Hillary Clinton recently said she'd go after offshore tax "schemes" in the Caribbean. That's a worthy endeavor, given the loss of billions of dollars in U.S. tax revenue.
Yet her husband, Bill Clinton, reportedly made $10 million as an advisor and an occasional partner in the Yucaipa Global Partnership, a fund registered in the Cayman Islands.
Is Ms. Clinton's implicit argument that she knows offshore tax-dodging is unethical because her family has benefited from it? Does she plan to return millions of dollars of her family's offshore-generated income?
Clinton is calling for "huge campaign finance reform," apparently to end the excessive and often pernicious role of big money in politics. But no candidate, Republican or Democrat, raised more than the $112 million that Clinton collected in 2015 for her primary campaign.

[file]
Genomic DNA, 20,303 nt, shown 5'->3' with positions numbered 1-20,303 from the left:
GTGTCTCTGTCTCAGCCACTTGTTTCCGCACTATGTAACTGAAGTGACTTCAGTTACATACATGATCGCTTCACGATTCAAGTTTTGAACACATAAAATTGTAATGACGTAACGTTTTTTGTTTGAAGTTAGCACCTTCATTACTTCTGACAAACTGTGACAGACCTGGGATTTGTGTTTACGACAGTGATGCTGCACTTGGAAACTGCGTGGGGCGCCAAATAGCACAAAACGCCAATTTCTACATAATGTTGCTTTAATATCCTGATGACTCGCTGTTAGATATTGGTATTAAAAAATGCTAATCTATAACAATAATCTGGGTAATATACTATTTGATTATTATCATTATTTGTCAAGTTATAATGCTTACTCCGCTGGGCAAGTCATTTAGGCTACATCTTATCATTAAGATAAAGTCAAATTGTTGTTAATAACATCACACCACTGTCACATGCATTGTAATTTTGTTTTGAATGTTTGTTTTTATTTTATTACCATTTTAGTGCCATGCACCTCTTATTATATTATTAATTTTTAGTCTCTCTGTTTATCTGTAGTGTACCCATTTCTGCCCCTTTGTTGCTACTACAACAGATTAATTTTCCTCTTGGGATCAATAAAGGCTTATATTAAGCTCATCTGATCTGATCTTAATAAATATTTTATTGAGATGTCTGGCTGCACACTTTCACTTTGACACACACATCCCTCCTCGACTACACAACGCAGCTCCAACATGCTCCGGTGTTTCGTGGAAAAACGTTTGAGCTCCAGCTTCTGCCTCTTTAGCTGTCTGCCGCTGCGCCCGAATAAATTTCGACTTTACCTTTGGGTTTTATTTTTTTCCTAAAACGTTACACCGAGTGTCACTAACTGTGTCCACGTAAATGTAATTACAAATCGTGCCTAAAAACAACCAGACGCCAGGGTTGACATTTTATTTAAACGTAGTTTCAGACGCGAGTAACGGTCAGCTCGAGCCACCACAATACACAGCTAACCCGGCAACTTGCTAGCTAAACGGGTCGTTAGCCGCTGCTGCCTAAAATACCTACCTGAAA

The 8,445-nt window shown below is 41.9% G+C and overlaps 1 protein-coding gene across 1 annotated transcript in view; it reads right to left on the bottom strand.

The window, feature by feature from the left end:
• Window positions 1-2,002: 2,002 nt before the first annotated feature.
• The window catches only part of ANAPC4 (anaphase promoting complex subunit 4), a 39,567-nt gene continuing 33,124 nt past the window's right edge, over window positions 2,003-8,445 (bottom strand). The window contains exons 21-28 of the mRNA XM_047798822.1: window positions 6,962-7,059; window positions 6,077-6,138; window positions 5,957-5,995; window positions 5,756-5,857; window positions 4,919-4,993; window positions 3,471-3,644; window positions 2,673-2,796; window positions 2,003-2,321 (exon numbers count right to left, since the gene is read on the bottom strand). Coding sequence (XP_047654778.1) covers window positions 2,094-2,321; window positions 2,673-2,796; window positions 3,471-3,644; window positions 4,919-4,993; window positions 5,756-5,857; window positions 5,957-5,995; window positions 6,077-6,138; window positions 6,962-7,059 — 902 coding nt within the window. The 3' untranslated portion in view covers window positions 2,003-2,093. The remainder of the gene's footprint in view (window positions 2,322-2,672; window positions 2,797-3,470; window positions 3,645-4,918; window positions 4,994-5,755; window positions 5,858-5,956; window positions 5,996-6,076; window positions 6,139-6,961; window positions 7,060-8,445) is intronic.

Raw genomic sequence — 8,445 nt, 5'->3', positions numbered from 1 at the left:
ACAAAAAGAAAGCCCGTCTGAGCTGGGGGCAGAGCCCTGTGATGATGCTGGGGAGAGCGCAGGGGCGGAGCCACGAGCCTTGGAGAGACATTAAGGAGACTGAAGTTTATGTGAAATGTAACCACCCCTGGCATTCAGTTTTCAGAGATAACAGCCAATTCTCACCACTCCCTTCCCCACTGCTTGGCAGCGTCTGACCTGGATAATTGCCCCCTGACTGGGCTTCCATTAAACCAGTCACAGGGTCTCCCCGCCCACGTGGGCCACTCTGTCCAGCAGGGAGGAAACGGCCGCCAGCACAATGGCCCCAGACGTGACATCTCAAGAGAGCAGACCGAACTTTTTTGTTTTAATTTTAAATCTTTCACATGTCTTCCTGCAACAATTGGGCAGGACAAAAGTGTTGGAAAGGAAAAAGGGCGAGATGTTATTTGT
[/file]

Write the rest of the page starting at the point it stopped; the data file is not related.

In 2013, Clinton earned nearly $1.6 million in speaking fees from Wall Street banks. She raked in $675,000 from Goldman Sachs and $225,000 apiece from Bank of America, Deutsche Bank, Morgan Stanley and UBS Wealth Management. Did that profiteering finally sour Clinton on Wall Street's pay-for-play ethics?
Clinton has also vowed to raise taxes on hedge fund managers. Is that a way of expressing displeasure with her son-in-law, Marc Mezvinsky, who operates a $400 million hedge fund?
For that matter, how did Clinton's daughter, Chelsea — who worked for a consulting firm and a hedge fund despite having no background in finance — reportedly become worth an estimated $15 million?Read the rest of Victor Davis Hanson's op-ed HERE.
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